So, your mission this week, should you choose to accept it, is to take yourself out with your camera and seek out some killer shots to help enhance your writing. They could be photos that are in some way linked to your work in progress, or you could use them as starting points for brand new pieces of work.

If aliens have abducted your camera / phone and you aren’t able to get out there and take any photos of your own I’ve included some pictures I’ve taken while I’ve been out and about in London the past couple of days. I hope they help and, if you do end up using one of them as a writing prompt I would love to see the results so please do email them to me.

Till next time,

Happy writing and happy snapping!

Siobhan x

Thursday, 10 January 2013

Writing Resolutions

Dear Writer,

Happy 2013!

How was your Christmas? I hope it was happy and healthy and hearty – and all other good things beginning with H. And hope you’re now relaxed, rejuvenated and raring to get on with your new writing goals.

You’re not?

You’re too tired?

Too fed up of school / college / work already?

Got a terminal case of the January glums?

Okay, worry not – here at Dear Writer we just so happen to specialise in turning that writer’s frown upside down – and no, I’m not gonna get you to stand on your head.

The only good thing about January is that it’s clean slate time. A fresh new writing year awaits, and what better way to get focused and ensure you make the most of it than to get yourself a swanky new set of writing resolutions.

Writing Resolutions Action Plan

Now, before we go any further, I have to clarify one thing – I am not from the New Years Resolutions Should Be a Form of Torture school of thought. I have no idea why, in the bleakest month of the year, people draw up lists depriving themselves of life’s pleasures, like chocolate, wine and cake. I mean, seriously, why would you do that to yourself? New Years Resolutions should be fun. They should be about resolving to do things you’ve always longed to do, not depriving yourself of the things you love. So, when it comes to writing resolutions, set yourself goals that make you feel excited, not depressed.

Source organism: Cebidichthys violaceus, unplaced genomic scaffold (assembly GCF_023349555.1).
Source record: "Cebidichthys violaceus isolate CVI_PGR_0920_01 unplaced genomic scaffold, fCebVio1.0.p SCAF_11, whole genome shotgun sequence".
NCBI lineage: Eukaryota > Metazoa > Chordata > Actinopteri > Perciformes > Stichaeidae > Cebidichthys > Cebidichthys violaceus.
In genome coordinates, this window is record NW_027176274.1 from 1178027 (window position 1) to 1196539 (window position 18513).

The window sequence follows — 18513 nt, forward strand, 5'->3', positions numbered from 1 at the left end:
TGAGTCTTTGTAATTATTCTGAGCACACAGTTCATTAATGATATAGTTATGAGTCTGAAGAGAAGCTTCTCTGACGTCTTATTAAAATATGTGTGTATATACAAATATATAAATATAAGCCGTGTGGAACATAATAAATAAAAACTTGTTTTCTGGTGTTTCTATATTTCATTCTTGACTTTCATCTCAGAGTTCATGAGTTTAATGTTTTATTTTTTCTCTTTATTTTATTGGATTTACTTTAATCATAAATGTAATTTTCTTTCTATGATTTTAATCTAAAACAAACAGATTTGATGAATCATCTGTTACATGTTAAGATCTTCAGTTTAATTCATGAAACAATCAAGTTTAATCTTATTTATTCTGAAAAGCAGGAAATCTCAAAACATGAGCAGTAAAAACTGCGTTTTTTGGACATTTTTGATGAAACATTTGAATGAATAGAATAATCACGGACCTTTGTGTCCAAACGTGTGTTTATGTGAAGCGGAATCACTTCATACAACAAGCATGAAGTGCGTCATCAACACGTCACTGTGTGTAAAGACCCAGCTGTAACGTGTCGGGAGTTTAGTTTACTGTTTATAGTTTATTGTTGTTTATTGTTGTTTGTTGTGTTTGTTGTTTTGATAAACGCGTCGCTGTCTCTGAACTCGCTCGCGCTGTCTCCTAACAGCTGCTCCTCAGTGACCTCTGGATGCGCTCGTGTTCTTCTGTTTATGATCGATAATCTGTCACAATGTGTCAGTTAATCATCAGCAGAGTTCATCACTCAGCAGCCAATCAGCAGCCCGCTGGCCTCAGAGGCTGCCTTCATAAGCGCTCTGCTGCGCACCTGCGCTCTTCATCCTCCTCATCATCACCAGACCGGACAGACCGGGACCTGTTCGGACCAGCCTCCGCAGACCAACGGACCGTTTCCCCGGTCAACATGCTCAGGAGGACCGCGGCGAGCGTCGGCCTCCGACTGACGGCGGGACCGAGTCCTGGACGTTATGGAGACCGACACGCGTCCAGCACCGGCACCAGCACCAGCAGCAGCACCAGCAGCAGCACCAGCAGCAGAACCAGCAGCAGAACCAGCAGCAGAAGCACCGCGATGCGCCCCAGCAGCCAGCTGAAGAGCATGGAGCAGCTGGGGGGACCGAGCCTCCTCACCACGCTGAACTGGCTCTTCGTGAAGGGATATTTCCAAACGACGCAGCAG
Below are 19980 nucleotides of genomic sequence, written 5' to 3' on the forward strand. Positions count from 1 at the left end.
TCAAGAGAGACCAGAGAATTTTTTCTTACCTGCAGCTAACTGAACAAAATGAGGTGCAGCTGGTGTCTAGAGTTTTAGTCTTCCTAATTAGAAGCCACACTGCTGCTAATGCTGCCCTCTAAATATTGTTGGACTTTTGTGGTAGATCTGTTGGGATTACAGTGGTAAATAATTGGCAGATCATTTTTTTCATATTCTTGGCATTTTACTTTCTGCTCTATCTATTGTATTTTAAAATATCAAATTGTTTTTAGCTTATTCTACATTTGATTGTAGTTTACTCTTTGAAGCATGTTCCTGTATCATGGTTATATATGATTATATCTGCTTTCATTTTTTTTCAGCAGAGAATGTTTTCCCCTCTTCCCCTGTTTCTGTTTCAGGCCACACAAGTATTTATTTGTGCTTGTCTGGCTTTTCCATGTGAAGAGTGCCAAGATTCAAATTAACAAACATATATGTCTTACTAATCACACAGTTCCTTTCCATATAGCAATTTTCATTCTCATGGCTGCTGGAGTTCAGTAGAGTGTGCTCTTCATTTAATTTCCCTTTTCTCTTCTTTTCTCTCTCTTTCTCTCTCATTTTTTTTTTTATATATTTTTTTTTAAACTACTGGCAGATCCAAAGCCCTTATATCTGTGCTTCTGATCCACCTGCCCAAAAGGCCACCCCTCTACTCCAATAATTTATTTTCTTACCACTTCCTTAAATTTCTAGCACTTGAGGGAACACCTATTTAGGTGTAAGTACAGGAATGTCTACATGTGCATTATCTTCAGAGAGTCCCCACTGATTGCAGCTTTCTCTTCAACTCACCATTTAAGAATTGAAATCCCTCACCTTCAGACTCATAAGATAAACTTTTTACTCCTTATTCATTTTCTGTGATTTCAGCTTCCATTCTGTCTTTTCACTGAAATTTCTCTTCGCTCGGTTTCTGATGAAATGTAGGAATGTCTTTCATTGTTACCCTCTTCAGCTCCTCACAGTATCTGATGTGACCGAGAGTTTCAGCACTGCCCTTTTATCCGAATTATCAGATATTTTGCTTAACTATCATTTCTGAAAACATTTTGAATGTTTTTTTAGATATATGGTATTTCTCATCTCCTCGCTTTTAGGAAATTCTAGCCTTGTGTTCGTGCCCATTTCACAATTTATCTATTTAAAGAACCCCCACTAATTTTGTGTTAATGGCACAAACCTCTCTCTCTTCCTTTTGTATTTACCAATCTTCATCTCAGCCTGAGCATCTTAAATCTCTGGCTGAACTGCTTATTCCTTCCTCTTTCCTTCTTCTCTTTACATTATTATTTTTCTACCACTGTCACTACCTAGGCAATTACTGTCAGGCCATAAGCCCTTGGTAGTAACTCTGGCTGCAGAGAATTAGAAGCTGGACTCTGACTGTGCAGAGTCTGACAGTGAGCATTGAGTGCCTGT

And the very act of writing your writing resolutions should be fun too. So, set aside some time when you won’t be interrupted, put on your favourite feel-good tunes, and close your eyes.

While you have your eyes closed take a few moments to let go of any nagging irritations that might be buzzing round your mind. Focus on your breathing and, when you’re feeling relaxed, picture yourself living your writing dream.

Now, for the purposes of this exercise, there is no such thing as impossible. This is your writing DREAM – and the whole point of dreams is that you get to dream them up. So go ahead – if you could do or be anything writing wise, what would it be?

Really have fun with this. Try imagining a typical day in your Dream Writer Life. Where would you be? What would you be doing?

The very first time I did this exercise I was living in a flat above a chip shop in London. I hadn’t had a single word published yet, but my dream was to one day be writing novels in a cottage in the countryside. I pictured myself tapping away on my PC, stopping every now and then to check out the beautiful view from my window.

I’m typing this blog now in my bedroom, in my cottage, in the country. I just stopped to look out of the window at the woods on the other side of the valley. My seventh book is coming out in March. Life is good. Dreams come true. Believe.

With my seventh book, Finding Cherokee Brown

So, once you are clear on what your big, massive, writing dream is, it’s time to open your eyes and write yourself a set of fun and achievable writing resolutions for the year ahead.

Think of these resolutions as stepping stones to the big dream.

If your ultimate writing goal is to become a novelist, how about setting a writing resolution to write a short story first (this is one of the resolutions I made before I wrote my first novel).

Or you could resolve to find a new writing place – somewhere that makes you feel alive and inspired (I used to go up to London’s South Bank – it was people watching heaven!)

Or how about setting yourself the goal of developing the characters for your novel in the coming months? (Please see my previous blog post for a free character questionnaire to help you with this one).

Maybe this year you could resolve to start posting your work for feedback in online writing forums.

Or you could set yourself weekly word count targets – but if you do this one, make sure you come up with rewards for meeting them (remember, it’s got to be fun, people!)

When you’ve written your list of resolutions be sure to keep them somewhere you can see them – and tick them off as and when you achieve them.

Nothing is more satisfying than a ticked off resolution – apart from a ticked off resolution and a big chunk of chocolate cake.

May 2013 be the year all your writing dreams come true!

Siobhan x